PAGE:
Dance/USA broadens its scope to a more inclusive future

AUSTIN – “How do we facilitate a more robust conversation about art?” @dusaorg

“As art practitioners, when do we need a mirror and when do we need action?” @wocaonline

“How can we expand the notion of aesthetics to be more inclusive?” @dusaorg

The 2016 Annual Conference for Dance/USA, a national service organization for American dance companies, convened in beautiful Austin, TX June 8-11. As in previous years, a great amount of attention was given to sessions discussing the effective use of technology, audience engagement, and the ever-present conversation of how to get more butts in seats.

Over the past four years, Dance/USA has been increasingly scrutinized for a lack of representation of communities of color and small-budget companies. In her opening statement, Executive Director Amy Fitterer addressed these criticisms with some exciting organizational policy changes. Dance/USA will now include organizations as part of the National Company Roster regardless of budget size or non-profit status. Previously, organizations with lower than $100K annual operating budgets were not on this list, nor were independent artists or companies with fiscal sponsorship in place of the traditional 501(c)3 tax exempt status. As a result, data research done by Dance/USA was not reflective of the dance community as a whole. “We aren’t perfect,” said Fitterer, “but we keep trying to be more equitable, more inclusive, and more diverse as an organization.”

This commitment was present in the numerous discussions and breakout sessions designed to bring attention to gaps in higher education, funding opportunities, and social justice, but as with most conferences, the whirlwind weekend in Austin can leave many participants with exhaustion, a hangover, and a big “now what?!?” looming over their heads.

The challenge of conferences is to take all the discussion, the networking, the problem solving and the provocation of thought back home with you. To integrate new practices and lines of investigation into our over-busy, regimented, “but that’s how it’s always been done” organizations is tough, and it therefore feels that, year to year, conference to conference, not much gets done.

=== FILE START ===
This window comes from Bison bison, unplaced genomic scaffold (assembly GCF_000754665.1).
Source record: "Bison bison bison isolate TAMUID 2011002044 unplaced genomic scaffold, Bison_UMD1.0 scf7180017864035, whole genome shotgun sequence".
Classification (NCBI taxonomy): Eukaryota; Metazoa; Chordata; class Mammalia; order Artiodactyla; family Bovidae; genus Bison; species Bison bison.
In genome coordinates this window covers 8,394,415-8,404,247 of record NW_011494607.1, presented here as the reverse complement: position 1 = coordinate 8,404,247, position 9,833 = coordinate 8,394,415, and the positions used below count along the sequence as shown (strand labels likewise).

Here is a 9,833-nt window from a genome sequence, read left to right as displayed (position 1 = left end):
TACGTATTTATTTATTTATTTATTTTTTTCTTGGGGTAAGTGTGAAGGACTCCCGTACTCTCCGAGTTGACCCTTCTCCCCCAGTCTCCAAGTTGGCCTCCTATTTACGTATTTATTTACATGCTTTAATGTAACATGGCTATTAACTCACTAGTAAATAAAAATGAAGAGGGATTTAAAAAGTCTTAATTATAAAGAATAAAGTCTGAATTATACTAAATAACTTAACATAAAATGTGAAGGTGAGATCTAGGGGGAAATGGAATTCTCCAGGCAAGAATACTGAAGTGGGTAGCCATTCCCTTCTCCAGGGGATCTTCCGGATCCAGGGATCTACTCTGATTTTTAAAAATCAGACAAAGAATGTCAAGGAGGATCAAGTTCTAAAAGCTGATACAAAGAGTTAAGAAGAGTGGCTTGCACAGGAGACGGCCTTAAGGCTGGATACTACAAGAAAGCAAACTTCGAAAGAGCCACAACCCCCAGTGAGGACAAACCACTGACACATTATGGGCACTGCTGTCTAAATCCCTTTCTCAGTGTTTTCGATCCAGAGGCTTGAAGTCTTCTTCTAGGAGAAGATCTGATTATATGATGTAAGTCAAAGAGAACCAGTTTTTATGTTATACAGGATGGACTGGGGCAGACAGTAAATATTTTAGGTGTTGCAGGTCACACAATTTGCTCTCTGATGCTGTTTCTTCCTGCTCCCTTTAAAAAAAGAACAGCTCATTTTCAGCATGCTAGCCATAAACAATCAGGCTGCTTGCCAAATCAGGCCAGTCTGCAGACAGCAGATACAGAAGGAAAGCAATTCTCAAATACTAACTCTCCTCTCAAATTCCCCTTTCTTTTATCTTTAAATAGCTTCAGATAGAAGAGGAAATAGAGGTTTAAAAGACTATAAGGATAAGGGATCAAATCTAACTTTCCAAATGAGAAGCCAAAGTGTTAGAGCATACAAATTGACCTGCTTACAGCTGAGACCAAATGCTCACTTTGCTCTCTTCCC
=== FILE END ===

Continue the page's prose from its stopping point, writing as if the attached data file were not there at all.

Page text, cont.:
For those of us whose job it is to communicate dance to the world at large, the spirit of this year’s Dance/USA was encouraging and motivating. Dance writing faces many of the same challenges as dance (plus more), and for this writer at least I am inspired to continue moving forward with you. Even after a month removed, the conference is something I’m still thinking about and processing. In a good way.

More than in previous years, I felt an openness and enthusiasm for change, a willingness to dialogue and learn beyond the scope of a weekend, and the motivation to keep moving forward. For as many questions as were put into the ethos, an equal number of solutions and affirmations came forward:

“Nothing is ever finished; it’s always abandoned.” @wanswonders quoting @ToasterDog

“Use dance as a way to liberate and decolonize the body”  @danspaceproject quoting Fabiola Torralba

“Diversify. Make dance more visible and objective.” @PrakashMohandas

“Millennials aren’t the enemy. They’re the future. Let’s stop complaining, meet them halfway & invite them in.” @wanswonders

If you missed the conference, search the #DUSAconf hashtag on Twitter for some great insight and suggestions from breakout sessions and plenaries.

Note: A previous version of this article misstated that membership in Dance/USA was limited to non-profit organizations with budgets greater than $100,000. This has been corrected to indicate that inclusion in the National Company Roster, not membership, is now available to organizations under $100K or operating with fiscal sponsorship, and therefore will now be part of Dance/USA’s data collection.


Author: Lauren Warnecke

Lauren Warnecke is a reporter for NPR affiliate station WGLT and freelance arts and culture critic, primarily reviewing dance for the Chicago Tribune. Lauren enjoys cooking, cycling and attempting to grow things in her backyard. She lives in central Illinois.